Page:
- The Washington Times - Tuesday, May 2, 2006

Day of decision

Voters in Ohio, a bellwether state that decided the 2004 presidential election, head to the polls today for a primary expected to speak to the possibility of a national political sea change in November.

North Carolina and Indiana also have primaries today, including for governors, members of Congress — and an election for district attorney in Durham County, N.C., where voters will decide whether to replace the prosecutor in the Duke University lacrosse case.

But it is in Ohio, where the Republican Party has been beset by scandal, that politicians are looking for signs of voter dissatisfaction, the Associated Press reports. The race for the Republican nomination for Ohio governor has been painted as party outsider vs. party insider: outsider J.Kenneth Blackwell, the secretary of state, who served in the Reagan administration and carries a Bible to events, against insider Attorney General Jim Petro.

Mr. Blackwell is the first black to run for governor in Ohio and is among a handful of Republican gubernatorial and senatorial candidates poised to draw from the Democratic Party’s typically loyal black base.

The winner of the Blackwell-Petro primary is likely to face Democratic U.S. Rep. Ted Strickland in November.

Republicans have targeted the House seat Mr. Strickland leaves open as one of their best shots nationally to pick up a Democratic congressional seat. They have been helped by the fact that the Democrats’ leading candidate must run as a write-in owing to a filing mistake. National Democrats and Republicans have spent roughly $1 million in the race, more than they have for any other primary in the past decade.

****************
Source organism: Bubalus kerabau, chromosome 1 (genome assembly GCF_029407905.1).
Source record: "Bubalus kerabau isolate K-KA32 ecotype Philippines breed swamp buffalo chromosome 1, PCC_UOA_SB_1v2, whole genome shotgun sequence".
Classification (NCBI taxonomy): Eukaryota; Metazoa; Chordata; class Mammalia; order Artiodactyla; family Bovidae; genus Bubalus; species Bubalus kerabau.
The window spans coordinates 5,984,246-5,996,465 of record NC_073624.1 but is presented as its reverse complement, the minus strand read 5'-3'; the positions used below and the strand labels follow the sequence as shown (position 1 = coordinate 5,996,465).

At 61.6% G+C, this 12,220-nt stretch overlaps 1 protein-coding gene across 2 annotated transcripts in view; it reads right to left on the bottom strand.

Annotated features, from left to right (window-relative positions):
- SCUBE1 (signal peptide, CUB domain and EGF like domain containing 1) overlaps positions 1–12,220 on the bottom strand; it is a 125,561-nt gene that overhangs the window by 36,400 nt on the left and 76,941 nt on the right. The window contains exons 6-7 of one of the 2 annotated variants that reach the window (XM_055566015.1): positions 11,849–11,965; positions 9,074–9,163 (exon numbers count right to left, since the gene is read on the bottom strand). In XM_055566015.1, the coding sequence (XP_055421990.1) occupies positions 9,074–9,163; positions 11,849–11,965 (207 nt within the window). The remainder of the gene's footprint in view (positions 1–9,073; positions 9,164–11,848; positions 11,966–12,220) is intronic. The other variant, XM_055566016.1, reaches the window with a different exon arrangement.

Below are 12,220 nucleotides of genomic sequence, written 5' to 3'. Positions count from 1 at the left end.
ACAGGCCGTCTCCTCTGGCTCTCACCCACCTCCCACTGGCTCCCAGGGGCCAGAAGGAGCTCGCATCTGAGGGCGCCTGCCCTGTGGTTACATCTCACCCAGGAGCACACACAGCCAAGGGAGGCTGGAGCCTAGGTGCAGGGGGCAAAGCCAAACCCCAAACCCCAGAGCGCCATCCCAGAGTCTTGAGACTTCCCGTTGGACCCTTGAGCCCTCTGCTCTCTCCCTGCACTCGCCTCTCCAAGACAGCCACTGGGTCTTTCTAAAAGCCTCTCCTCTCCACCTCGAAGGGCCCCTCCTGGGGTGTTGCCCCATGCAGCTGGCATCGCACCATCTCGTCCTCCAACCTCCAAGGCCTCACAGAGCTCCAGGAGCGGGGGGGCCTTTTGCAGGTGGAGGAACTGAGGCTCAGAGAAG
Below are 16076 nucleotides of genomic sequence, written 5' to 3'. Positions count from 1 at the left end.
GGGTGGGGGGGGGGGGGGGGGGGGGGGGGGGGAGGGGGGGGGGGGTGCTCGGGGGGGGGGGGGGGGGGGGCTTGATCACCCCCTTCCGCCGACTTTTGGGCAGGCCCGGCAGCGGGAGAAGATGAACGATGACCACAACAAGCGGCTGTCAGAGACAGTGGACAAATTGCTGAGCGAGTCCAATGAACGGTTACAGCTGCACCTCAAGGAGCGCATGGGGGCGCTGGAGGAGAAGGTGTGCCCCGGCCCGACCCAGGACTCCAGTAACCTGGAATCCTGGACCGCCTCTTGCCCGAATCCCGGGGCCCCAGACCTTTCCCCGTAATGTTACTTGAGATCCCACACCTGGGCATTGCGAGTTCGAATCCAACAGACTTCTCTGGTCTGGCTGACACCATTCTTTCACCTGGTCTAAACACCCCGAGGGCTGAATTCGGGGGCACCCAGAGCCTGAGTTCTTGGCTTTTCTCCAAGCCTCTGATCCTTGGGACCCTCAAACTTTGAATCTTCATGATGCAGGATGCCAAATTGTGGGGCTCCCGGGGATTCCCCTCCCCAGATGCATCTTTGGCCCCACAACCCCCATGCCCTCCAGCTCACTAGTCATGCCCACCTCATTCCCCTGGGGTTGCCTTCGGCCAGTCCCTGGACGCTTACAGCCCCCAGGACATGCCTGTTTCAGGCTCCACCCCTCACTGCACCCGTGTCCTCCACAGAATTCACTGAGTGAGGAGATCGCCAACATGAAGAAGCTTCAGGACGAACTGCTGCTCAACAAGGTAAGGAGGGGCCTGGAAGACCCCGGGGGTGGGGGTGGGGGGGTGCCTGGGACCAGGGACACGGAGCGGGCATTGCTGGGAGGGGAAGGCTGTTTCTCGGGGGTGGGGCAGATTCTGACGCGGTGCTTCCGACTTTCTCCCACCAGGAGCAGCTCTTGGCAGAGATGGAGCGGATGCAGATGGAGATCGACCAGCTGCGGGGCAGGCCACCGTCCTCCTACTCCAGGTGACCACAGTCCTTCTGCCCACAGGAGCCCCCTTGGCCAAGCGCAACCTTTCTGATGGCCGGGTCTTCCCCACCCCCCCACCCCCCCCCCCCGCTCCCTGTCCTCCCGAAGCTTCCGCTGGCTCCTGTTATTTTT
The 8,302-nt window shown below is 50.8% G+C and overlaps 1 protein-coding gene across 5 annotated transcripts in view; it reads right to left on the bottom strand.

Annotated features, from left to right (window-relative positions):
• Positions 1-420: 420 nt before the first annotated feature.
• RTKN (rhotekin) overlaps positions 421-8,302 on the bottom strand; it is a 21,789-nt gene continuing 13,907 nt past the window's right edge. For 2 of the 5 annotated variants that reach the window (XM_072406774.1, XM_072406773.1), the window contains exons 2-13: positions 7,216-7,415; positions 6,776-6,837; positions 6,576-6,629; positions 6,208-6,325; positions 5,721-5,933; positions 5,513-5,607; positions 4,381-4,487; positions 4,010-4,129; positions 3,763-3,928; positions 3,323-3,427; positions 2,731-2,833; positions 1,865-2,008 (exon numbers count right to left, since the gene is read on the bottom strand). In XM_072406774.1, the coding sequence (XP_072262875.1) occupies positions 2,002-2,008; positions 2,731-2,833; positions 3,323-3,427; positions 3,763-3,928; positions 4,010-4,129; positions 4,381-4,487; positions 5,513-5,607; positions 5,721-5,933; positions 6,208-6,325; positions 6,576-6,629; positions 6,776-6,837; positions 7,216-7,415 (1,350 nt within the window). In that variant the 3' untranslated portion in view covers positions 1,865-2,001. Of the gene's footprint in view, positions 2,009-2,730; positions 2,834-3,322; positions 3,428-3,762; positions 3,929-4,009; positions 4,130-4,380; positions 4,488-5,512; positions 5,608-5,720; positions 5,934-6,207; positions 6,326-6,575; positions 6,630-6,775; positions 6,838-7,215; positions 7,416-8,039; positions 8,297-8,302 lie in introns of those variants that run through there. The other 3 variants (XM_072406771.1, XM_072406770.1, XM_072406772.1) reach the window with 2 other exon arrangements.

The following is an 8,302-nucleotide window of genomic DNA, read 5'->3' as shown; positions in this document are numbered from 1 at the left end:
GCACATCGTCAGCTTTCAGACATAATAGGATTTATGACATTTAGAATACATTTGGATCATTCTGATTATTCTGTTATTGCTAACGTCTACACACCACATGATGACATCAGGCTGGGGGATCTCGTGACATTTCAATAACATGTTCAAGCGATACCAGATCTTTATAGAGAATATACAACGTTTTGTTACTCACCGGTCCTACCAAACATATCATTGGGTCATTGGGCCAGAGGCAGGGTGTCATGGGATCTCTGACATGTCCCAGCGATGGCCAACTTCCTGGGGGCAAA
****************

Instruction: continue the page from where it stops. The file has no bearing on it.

Kerrey for Kerry

In an e-mail solicitation sent yesterday, former Sen. Bob Kerrey, Nebraska Democrat, appeals for contributions to the presidential campaign of Sen. John Kerry, Massachusetts Democrat.

In his e-mail, Mr. Kerrey of Nebraska praises Mr. Kerry of Massachusetts for his “profound courage” in condemning the Vietnam War during testimony to the Senate Foreign Relations Committee in 1971.

Said Mr. Kerrey of Mr. Kerry: “He acted because he believed it was right to dissent from a war he believed was wrong — and he was willing to endure the attacks of the Nixon Administration, which hated John for saying what he believed.”

During that 1971 testimony, Mr. Kerry said his fellow GIs in Vietnam had “personally raped, cut off ears, cut off heads … randomly shot at civilians, razed villages in fashion reminiscent of Genghis Khan,” among much else.

Appealing for contributions to the 2004 presidential loser, the ex-senator from Nebraska calls attention to an April 22 speech Mr. Kerry of Massachusetts gave at Boston’s Faneuil Hall: “John made it clear that those who disagree with President Bush’s course in Iraq have a right and an obligation to challenge a president who they believe is wrong, a policy they believe is wrong, and a war in Iraq they believe weakens our nation.”

In that speech — posted online at www.johnkerry.com — Mr. Kerry accuses the Bush administration of squandering the lives of U.S. troops in Iraq through “basic negligence and incompetence … stubbornness and pride.”

Visitor logs

The Secret Service has agreed to turn over White House visitor logs that will show how often convicted lobbyist Jack Abramoff met with Bush administration officials — and with whom he met.